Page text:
Archive for March, 2011



You’re probably getting tired of hearing about my hibiscus — the one I found in a dumpster, the one that limped through the winter, the one that is my mascot for Lent.  (Yes, those would all be the same plant.)  I’m sorry.  I just can’t help it.


I’ve been watching these tiny leaves emerging on the plant for weeks, and it’s been a slow process, like watching – er — grass grow…  And then finally there were a few little buds. I’m still dying to know what color the flowers are.  But looking at the plant from a distance a few days ago I suddenly realized that it was top-heavy, with big leaves at the end of almost spindly branches.  And I knew.  I knew I had to prune it.


Why hadn’t I seen it sooner?  I was raised by a father with not one, but two whole green thumbs.  It was a tradition for us to prune back the roses every New Year’s Day to a third of their size.  Come spring they were bursting with new growth, and by summer the whole plant was sturdy, healthy, and full of perfect blooms.  I know well the power of pruning, and yet I couldn’t stand the thought of taking a pair of shears to my beloved hibiscus.


After a few days I conceded to myself that there was no way around it.  I was going to have to do it.  Those buds that held the unknown petal color?  Lopped.  Gone.  Nada mas.  It was probably only six inches all around that I trimmed off.  All the old leaves save one or two were nixed.  In the end, the plant looked like some sticks in a pot with a few green polka dots on them.  It was a bit pitiful looking, but I knew it was the right thing to do.


Only a few days later, and all those little green dots are actual leaves – and that’s even with it having spent a good chunk of time indoors due to all the thunderstorms we’ve been having.  There are even more buds now than there were before and it is much more balanced.  I wonder what it will look like next week.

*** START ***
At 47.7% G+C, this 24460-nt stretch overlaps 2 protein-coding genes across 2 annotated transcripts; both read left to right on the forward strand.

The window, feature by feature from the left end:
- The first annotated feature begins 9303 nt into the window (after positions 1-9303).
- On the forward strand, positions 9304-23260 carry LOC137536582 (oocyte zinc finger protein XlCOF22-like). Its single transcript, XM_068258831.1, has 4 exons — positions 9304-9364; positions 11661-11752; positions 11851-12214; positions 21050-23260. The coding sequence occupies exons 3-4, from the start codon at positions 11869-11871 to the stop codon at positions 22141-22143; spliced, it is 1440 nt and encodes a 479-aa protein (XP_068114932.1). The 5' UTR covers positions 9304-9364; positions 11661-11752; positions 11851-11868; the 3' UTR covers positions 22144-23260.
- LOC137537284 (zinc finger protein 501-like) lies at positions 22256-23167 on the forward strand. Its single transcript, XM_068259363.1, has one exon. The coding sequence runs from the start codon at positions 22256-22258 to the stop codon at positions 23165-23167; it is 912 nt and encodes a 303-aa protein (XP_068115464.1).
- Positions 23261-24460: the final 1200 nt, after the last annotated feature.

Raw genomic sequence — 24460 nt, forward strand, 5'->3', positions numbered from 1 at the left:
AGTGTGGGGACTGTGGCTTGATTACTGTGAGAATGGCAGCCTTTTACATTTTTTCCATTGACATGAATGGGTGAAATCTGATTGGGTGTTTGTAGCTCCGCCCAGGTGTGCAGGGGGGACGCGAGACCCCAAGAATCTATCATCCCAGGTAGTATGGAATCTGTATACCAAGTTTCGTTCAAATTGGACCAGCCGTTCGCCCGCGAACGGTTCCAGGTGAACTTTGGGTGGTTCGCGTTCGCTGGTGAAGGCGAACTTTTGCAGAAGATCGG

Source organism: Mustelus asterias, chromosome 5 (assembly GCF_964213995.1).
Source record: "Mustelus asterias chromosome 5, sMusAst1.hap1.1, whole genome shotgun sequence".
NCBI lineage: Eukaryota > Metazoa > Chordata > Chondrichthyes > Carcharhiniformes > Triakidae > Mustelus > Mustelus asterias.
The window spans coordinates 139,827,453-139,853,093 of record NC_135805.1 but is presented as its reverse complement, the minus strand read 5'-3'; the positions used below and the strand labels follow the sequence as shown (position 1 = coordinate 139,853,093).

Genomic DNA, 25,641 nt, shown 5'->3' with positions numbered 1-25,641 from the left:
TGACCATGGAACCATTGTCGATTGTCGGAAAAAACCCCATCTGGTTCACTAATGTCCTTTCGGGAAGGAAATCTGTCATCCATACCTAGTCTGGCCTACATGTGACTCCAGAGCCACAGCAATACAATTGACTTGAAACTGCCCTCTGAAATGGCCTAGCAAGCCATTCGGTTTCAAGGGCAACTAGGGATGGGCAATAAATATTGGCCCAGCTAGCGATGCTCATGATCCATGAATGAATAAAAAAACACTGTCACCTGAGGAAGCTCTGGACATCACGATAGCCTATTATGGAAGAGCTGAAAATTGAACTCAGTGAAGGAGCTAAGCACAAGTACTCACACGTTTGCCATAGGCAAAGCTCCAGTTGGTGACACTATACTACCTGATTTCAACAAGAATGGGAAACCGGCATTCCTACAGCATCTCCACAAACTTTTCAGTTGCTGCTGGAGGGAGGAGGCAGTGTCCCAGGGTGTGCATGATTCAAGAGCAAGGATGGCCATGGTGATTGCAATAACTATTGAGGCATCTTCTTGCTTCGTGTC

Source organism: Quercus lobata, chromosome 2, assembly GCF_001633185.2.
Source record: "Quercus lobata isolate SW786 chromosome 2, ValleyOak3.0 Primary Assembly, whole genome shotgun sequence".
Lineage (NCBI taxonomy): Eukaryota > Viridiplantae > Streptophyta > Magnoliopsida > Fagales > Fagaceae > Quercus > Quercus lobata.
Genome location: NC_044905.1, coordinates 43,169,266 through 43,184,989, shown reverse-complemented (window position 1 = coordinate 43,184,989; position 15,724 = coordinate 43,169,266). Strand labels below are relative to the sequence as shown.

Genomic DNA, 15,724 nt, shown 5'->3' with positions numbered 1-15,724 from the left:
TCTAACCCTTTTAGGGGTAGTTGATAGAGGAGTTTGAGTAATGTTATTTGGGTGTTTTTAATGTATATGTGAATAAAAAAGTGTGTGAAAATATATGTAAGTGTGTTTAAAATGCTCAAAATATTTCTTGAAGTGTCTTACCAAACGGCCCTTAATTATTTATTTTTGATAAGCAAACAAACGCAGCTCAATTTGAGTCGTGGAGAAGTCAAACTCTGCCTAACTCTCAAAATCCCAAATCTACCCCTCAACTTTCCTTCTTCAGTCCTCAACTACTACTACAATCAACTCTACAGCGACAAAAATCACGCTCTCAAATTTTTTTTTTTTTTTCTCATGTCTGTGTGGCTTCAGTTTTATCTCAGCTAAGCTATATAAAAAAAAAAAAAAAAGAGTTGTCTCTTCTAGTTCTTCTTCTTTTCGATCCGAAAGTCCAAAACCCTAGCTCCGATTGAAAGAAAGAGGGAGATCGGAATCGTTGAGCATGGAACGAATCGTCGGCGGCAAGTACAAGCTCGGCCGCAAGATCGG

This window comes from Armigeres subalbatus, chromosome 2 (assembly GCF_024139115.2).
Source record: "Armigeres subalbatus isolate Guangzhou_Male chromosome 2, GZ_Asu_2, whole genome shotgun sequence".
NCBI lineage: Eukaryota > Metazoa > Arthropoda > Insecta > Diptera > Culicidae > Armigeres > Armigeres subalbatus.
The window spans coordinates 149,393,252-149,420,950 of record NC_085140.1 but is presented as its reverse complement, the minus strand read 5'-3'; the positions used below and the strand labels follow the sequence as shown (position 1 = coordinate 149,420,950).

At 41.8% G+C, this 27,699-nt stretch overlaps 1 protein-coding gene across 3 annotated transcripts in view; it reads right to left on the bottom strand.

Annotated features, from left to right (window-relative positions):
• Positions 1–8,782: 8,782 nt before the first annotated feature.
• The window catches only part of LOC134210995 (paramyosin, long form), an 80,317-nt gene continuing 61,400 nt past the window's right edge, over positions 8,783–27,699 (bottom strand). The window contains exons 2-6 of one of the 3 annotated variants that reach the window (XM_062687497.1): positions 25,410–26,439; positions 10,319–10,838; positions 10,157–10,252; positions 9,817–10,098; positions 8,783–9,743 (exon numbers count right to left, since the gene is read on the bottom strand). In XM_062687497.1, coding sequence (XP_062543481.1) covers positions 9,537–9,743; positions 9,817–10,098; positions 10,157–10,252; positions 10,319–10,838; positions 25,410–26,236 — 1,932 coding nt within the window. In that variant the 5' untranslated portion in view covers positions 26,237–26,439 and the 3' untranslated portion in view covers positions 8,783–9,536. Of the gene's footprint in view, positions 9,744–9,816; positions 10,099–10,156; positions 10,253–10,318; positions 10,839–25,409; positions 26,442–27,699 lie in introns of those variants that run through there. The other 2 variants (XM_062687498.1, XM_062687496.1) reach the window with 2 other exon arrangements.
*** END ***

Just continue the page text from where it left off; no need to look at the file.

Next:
Don’t fear the shears.




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A Stark Place



Last week I saw a man shot and killed.


I wish that was a metaphor, or that I was being poetic or something, but I’m not.


A woman ran into the store where I was shopping, shouting to call 911, that someone had been shot.  From the self-checkout area, we looked up and there he was just outside the doors.  I stood there dumbly, refusing to believe it was real.  He’d probably just tripped, or fainted.  I hadn’t even heard the gunshots.  This wasn’t happening.


I’m a person who looks for meaning in every little thing, but my mind has been unable to latch onto anything meaningful.  And I don’t have the stomach for a trite moral to the story.  He deserves so much more than that.


My questions in the wake of this experience, and in the face of mass-scale tragedies like the recent earthquake in Japan and ensuing tsunami in the Pacific, have changed.  Rather than asking what it means, I’m asking where God is, and I’m looking for God ferociously.


And looking for God has been painful.  It means that I have to go back and remember where I was and what I saw.  It means I have to sit with those memories, and ask God to sit with me.  God, who felt so absent.  God, who let this happen.


Though I’m still shaky when I think about it, and my voice cracks when I try to speak of it, this is what I’m beginning to see:



God was the two young men who ran to the back of the store to get ice.


God was hysterical woman who couldn’t peel herself away from the doorway.


God was the man on the cell phone with one hand on the man who’d been shot.


God was standing at the self-checkout area, too horror-struck to move.


God was the employee who stayed at the customer service counter to help customers.



And God is still grieving with the family and friends of the dead man, whose name I wish I knew.





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I’ve mentioned this hibiscus plant before.  One full week into Lent, it’s become my official mascot.


“Several months ago, I found a hibiscus plant in a dumpster. Half of it was dead, but the other half was perfectly healthy. It had been raining, and as I carried it home, the dripping five-gallon planter was so heavy I thought my arms might fall off.

It thrived out on the balcony until I brought it inside the night of the first freeze in late fall. Though it took up residence in the sunroom for several months, it limped through the winter. I did, too.